NYT's Maggie Haberman foreshadowed the news in a 2:26pm tweet: "Kelly is announcing his presence today inside the building." Nine minutes later, she and Glenn Thrush and Michael Shear jointly published a story saying Scaramucci was out. At the exact same minute, 2:35pm, ABC's John Santucci tweeted out a bulletin. So it was really a tie between ABC and the NYT. At 2:37pm, ABC got on the air with a special report by George Stephanopoulos. Pretty impressive. NBC followed with a special report at 3pm...
Anchors didn't hide their surprise
On CNN, Shimon Prokupecz and Pamela Brown had just broken another big story -- that back in May, "Kelly called Comey to express anger over firing."Brooke Baldwin was mid-way through a conversation about it with retired US Army Lt. Gen. Mark Hertling when she had to interrupt him. "I'm surprised -- lemme just be real with you," she said after relaying the Mooch resignation news. I had just changed Sunny's diaper at home... and made it from the nursery to Brooke's set in 7 minutes... a new "personal best." (Don't worry, Jamie stayed home with Sunny while I was gone.) I commented on air that "SNL" didn't even have time to cast a Scaramucci impersonator...
Gasps in the background on MSNBC
Via David Zurawik: "On MSNBC, host Katy Tur said, 'Wow, he's only been there about a week,' when she announced the news. 'And you can hear the reaction in the newsroom,' she added as audio picked up exclamations and gasps in the background... Tur kiddingly thanked two contributors [Elise Jordan and Harold Ford] who were rushed onto the set for 'saving' her..."
"Scaramucci Show CANCELLED"
Oliver Darcy emails: The pro-Trump media universe was a bit split on the news about Scaramucci. Breitbart seemed elated, celebrating the news by splashing a red banner across its homepage reading, "UPDATE: THE SCARAMUCCI SHOW CANCELLED." Ann Coulter said on Fox News that she was "glad" Trump "finally got around to this" after Scaramucci's profane rant to the New Yorker. But elsewhere, other members of the pro-Trump media were very disappointed. Alt-right troll "Baked Alaska" wrote on Twitter he was "very disappointed" and Internet personality Bill Mitchell tweeted he "personally enjoyed Scaramucci, but politics is politics."
Is this a dream?
The Atlantic's Molly Ball tweeted Monday afternoon: "American Dream Week at the White House is off to a tremendous start...."
For Mooch's family, it's a nightmare
On a human level, the Scaramucci saga is just downright sad. The NY tabloids feasted on the news that Scaramucci is in the middle of divorce proceedings... and that he wasn't present for the birth of his second child a week ago... because he was with the president instead. On Monday People magazine said the baby, named James, is "doing fine..."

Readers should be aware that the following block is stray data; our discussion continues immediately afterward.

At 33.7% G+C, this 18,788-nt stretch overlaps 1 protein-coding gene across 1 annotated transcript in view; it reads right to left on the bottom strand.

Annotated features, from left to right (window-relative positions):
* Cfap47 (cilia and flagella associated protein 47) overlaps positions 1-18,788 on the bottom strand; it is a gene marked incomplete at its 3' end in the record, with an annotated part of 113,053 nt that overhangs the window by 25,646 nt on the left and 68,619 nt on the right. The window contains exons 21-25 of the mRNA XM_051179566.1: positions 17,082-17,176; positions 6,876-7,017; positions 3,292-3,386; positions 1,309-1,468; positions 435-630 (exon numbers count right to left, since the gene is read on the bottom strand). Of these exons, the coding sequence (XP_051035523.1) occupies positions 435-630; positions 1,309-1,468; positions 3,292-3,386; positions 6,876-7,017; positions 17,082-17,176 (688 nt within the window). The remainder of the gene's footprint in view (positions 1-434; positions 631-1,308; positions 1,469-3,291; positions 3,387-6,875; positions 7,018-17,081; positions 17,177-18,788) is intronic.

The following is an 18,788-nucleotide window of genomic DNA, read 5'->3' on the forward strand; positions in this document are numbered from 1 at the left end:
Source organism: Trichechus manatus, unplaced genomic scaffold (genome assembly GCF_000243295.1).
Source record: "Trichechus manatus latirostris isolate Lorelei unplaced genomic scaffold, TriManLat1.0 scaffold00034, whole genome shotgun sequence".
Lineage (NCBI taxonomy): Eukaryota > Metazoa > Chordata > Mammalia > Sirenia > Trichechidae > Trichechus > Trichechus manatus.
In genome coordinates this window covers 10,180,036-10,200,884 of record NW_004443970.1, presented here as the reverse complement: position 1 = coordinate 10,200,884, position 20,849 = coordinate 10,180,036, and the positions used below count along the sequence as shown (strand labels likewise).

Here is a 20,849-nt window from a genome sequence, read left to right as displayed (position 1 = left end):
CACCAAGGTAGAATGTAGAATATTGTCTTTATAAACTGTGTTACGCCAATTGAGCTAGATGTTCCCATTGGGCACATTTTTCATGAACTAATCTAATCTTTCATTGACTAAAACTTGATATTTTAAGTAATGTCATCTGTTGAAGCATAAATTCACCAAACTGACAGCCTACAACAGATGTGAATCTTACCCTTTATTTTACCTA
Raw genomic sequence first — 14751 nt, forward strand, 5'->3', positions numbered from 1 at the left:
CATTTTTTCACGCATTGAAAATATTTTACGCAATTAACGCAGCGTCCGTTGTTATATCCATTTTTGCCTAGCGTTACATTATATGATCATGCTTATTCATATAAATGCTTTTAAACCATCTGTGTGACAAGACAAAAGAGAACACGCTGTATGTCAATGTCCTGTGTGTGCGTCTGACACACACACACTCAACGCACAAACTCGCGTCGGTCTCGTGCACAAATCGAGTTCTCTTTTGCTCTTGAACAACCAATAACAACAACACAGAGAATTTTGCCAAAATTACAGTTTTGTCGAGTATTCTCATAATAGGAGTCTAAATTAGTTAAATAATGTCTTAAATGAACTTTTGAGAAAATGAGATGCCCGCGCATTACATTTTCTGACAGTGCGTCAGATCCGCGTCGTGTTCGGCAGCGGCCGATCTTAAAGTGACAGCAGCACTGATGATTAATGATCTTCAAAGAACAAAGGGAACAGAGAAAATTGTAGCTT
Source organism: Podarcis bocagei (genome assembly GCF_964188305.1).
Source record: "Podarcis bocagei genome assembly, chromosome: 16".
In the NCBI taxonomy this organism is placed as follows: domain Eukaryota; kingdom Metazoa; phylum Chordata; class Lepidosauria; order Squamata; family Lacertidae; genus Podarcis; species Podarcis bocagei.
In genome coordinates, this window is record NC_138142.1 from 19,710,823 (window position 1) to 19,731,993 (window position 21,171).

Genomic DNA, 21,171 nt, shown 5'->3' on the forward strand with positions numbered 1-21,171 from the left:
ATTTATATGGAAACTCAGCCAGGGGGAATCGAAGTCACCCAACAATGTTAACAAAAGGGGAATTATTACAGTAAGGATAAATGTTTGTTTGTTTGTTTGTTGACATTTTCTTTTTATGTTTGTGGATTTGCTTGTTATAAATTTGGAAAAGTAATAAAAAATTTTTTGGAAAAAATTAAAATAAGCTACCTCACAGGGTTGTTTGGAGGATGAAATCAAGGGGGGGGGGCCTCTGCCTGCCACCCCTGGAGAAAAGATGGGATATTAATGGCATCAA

🔌: I'll be talking about all this on CNN's "New Day" Tuesday at 6:30am ET...
IN OTHER NEWS...
Discovery + Scripps
The Discovery/Scripps deal became official Monday morning... it's a $11.9 billion deal, expected to close in early 2018, predicated on a belief that channel owners need more muscle in negotiations with TV distributors. Here's my full story... and check out the WSJ for a tick-tock about when, where and how the deal talks started...
Discovery CEO David Zaslav: "Together, we're about 20% of the viewership on cable, and we're at the very top of the list in quality." He talked about the importance of having "super-fans" -- "people who aren't tuning in because they like you, but are tuning in because they LOVE you." He told me that "one of the questions we ask ourselves is, 'What kind of content do we have that people will watch when they can watch anything, or pay for before they pay for dinner?'"
What about the others?
Viacom dropped out of the bidding for Scripps last week. The Information's Martin Peers writes: "The question now is what happens to the remaining players, most obviously Viacom and AMC Networks..."
For the record, part one
-- VF's William D. Cohan emailed with Scaramucci on Saturday... very early Saturday morning, to be exact... Mooch said "I lost my temper" with Ryan Lizza but "will make it better this week..." (VF)
-- Via An Phung:Bill O'Reilly is blaming the media for Trump's inability to govern... (The Hill)
-- One more from An: The Financial Times is the latest workplace to be scrutinized for its gender pay gap... (Bloomberg)
"Corey Lewandowski has been fired. Again." That's the late-breaking scoop from The Daily Beast's Lachlan Markay and Asawin Suebsaeng. They have three sources who say Lewandowski "has been let go from One America News Network, a pro-Trump cable channel pitching itself as an aspiring Fox News." OANN CEO Robert Herring declined to comment directly, the Beast said, but also didn't dispute the story...
-- Could things get any weirder for the Mooch? Yes, as it turns out. The WashPost reported Monday that Harvard Law School mistakenly listed him as dead in its alumni directory... (WashPost)
-- Dodai Stewart talked with Ben Mullin about Splinter, which is not the new Gawker, but something else altogether... The site is building out a DC presence, too... (Poynter)
-- A second story from Mullin: He analyzed a new Muck Rack report about which newsrooms have the largest Twitter followings.... CNN leads the charge with almost 39 million followers... ESPN is second with 26.5 million... (Poynter)
Palin v. NYT update